recently released report on class actions in 2013-14 in Australia by law firm King & Wood Mallesons (KWM) shows that class action filings are on the rise, with 27 new class actions filed since January 2013.

More than half of these new actions related to financial products and services. Seven shareholder class actions alleged breaches of the continuous disclosure obligations and/or misleading or deceptive conduct. A further seven concerned misleading or deceptive conduct or negligence in relation to financial products or investments.

Of the remaining 13 actions, five were linked to catastrophic events, such as equine influenza, bushfires and the explosion of a jet engine during a Qantas flight from Singapore to Australia. Five had a public interest element – for example, representing the interests of people with disabilities. Three were consumer-related actions.

Significant judgments in the 18 months to June 2014 concerning matters of both substance and procedure include:

  • ƒ The dismissal of the appeal by Standard & Poor’s, confirming that a ratings agency can owe a duty of care directly to investors.
  • ƒ The Cash Converters claim, which produced a decision that does away with the requirement that all group members have claims against all respondents and could (if upheld on appeal) vastly broaden the cases that may be pursued as class actions.
  • ƒ In the Willmott Forests class action, the court has shown for the first time that it is willing to consider ordering group members to provide security for costs where the claim is not supported by a third party litigation funder.

“We expect 2014-15 to be equally lively, with the very first weeks already including the announcement of Australia’s largest class action settlement ($500 million for Black Saturday bushfire victims) and the filing of one of Australia’s largest class action proceedings, in relation to the 2011 Queensland floods,” observes report co-author and KWM partner, Moira Saville.

The report warns that directors and other corporate officers can no longer afford to ignore, or be complacent about, the risk of a class action suit.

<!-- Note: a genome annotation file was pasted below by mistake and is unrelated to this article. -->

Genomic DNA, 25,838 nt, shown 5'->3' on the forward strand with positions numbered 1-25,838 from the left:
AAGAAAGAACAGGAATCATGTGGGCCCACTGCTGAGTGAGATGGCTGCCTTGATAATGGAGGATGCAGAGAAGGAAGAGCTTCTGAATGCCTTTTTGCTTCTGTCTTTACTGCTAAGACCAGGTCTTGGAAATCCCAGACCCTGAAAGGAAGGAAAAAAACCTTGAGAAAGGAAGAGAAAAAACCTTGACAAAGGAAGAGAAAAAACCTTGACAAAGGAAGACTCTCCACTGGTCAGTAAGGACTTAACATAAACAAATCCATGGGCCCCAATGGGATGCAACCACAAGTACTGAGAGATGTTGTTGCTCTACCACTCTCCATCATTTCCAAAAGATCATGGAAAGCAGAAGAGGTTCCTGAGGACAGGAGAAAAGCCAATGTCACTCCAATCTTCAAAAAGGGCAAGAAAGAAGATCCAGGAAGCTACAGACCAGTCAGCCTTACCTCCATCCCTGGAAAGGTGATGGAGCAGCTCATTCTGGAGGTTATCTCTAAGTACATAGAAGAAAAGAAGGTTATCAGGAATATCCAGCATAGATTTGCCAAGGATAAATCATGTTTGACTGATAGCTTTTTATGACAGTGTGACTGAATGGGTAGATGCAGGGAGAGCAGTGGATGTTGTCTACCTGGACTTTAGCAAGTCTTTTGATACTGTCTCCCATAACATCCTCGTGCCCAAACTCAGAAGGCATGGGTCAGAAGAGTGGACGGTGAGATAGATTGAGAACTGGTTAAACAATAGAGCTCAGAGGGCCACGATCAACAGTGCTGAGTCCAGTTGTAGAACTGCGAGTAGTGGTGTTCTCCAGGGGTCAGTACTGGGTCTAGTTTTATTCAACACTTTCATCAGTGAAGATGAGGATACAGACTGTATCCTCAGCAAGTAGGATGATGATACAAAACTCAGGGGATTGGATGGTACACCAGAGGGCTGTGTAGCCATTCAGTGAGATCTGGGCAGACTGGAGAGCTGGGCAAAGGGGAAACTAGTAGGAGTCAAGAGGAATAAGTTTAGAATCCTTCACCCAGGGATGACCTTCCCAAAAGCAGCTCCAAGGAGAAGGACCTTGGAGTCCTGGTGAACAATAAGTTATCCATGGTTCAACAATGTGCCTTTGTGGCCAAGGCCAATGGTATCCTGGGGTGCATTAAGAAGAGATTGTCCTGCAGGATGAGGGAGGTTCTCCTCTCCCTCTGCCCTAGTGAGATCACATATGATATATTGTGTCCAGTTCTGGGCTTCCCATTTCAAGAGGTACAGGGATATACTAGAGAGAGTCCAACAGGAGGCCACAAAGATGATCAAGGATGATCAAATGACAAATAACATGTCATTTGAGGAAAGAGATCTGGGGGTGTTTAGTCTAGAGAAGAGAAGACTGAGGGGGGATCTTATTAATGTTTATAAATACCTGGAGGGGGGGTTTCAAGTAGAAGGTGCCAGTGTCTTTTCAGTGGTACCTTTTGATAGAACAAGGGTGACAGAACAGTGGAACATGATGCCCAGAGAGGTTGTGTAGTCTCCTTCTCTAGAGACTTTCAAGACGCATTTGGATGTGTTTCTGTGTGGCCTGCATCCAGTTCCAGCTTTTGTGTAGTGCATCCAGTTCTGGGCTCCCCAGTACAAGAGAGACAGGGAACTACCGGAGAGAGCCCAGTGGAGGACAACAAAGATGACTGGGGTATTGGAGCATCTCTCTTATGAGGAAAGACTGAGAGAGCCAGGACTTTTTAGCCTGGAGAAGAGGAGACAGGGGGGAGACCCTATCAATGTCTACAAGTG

“It is no longer about being ‘unlucky’. For some companies, lightning has now struck twice, or even three times, as they are faced with more than one class action in their corporate lifetime. Companies and directors must be vigilant and be aware that a potential suit is always on the radar,” says Saville.

The report’s co-author and KWM partner Peta Stevenson partially attributes the rise in class actions to new and diverse players in the market.

“Entrepreneurial companies are seeing the potential for large windfalls in litigation funding and taking advantage of low barriers to entry,” she says.

“Law firms with a strong reputation in commercial litigation are beginning to push into the plaintiff space in recognition of the growing profit potential in class action suits.”

The report also notes that the Australian litigation funding “model” is also becoming an export product, with established players looking overseas for investment opportunities.

Growth in private ancillary funds offers charities new opportunities

The growth in popularity of private ancillary funds (PAFs) presents charities with an opportunity to engage with wealthy Australian donors in a different way, says Chris Cuffe FAICD, chairman and founder of Australian Philanthropic Services.

He notes that the latest figures from the Australian Tax Office’s Deductible Gift Recipient (DGR) listing reveal that in the past financial year, the largest number of new PAFs were established since the start of the global financial crisis. Of the total number of PAFs in Australia (1,233) 149 were established last year.

According Australian Philanthropic Services (formerly known as Social Ventures Australia), PAFs are likely the fastest and largest growing segment of philanthropy. PAFs held $2.93 billion in funds as at 30 June 2012 and distributed $250 million to the community across welfare, education, culture, research and other sectors during 2011/12.

A PAF is a type of charitable trust which must be managed by a corporate trustee and allows individuals, families or associations to establish and manage their own charitable fund in the way that best matches their philanthropic goals. It can offer donors tax deductibility, flexibility and deeper engagement in their charitable giving.

Cuffe says: “PAF founders are rarely new to giving money away to charity. However, once they set up a PAF, their thinking and approach to giving often shifts and they move from being ad hoc donors to being more structured and thoughtful.